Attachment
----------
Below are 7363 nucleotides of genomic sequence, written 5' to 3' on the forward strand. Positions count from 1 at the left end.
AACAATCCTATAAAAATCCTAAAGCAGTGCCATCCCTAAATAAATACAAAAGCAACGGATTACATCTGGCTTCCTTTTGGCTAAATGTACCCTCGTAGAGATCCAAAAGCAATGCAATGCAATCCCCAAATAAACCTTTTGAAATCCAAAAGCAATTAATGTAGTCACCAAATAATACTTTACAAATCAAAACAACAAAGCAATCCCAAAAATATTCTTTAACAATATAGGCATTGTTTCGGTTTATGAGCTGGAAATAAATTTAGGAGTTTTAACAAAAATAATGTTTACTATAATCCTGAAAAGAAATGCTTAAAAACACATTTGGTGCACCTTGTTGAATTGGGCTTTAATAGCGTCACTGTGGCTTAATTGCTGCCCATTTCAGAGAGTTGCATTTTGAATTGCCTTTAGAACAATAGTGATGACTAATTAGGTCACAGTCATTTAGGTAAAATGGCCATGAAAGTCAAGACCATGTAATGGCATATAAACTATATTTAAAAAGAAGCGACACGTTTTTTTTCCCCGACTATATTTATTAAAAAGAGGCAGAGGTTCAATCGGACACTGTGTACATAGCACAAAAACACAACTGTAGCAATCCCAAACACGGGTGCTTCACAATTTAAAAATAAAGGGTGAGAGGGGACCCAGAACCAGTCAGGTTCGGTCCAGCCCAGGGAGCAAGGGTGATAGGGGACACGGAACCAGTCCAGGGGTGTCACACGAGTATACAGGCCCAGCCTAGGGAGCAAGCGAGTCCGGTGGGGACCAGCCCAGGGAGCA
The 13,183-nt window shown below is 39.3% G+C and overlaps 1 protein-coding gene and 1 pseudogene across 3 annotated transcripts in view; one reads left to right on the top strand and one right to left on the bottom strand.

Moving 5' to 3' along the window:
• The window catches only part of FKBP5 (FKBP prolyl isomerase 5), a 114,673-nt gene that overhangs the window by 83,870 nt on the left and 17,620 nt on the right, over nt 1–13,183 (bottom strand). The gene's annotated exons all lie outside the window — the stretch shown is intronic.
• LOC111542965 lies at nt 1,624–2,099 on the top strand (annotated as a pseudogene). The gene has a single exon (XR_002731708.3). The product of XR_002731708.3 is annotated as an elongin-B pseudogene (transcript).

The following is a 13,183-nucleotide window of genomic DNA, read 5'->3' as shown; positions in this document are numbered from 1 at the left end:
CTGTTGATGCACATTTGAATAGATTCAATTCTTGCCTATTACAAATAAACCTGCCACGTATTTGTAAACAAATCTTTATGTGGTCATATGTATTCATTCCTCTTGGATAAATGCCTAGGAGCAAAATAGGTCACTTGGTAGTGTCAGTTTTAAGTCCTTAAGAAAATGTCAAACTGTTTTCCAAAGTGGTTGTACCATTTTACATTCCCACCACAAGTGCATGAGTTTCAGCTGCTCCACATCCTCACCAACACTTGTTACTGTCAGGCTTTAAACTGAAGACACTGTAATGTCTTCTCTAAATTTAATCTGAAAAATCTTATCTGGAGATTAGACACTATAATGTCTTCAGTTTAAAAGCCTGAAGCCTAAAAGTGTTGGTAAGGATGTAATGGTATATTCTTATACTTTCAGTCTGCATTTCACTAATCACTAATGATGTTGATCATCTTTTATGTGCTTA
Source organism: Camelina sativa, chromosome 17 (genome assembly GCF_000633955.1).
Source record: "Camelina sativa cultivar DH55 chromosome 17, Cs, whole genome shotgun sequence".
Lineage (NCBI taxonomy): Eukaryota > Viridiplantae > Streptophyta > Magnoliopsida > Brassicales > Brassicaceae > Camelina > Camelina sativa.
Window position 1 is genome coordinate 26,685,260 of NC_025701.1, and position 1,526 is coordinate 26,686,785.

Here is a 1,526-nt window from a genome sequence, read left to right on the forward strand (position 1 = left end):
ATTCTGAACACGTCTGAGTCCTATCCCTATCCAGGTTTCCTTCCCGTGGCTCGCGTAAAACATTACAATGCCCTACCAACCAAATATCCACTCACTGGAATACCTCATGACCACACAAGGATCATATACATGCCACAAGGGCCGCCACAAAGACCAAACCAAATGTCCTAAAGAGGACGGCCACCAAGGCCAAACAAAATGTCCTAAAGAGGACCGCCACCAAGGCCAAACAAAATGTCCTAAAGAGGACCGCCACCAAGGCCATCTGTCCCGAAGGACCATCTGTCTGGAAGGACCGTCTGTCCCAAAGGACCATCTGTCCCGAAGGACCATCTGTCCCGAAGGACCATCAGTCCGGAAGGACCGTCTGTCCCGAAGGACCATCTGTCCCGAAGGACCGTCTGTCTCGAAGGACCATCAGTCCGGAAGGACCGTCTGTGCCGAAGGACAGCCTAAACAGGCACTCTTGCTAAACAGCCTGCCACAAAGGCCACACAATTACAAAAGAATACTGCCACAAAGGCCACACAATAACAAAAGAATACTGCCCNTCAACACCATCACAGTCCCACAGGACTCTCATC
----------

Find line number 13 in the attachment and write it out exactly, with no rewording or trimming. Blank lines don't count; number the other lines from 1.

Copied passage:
Here is a 1,526-nt window from a genome sequence, read left to right on the forward strand (position 1 = left end):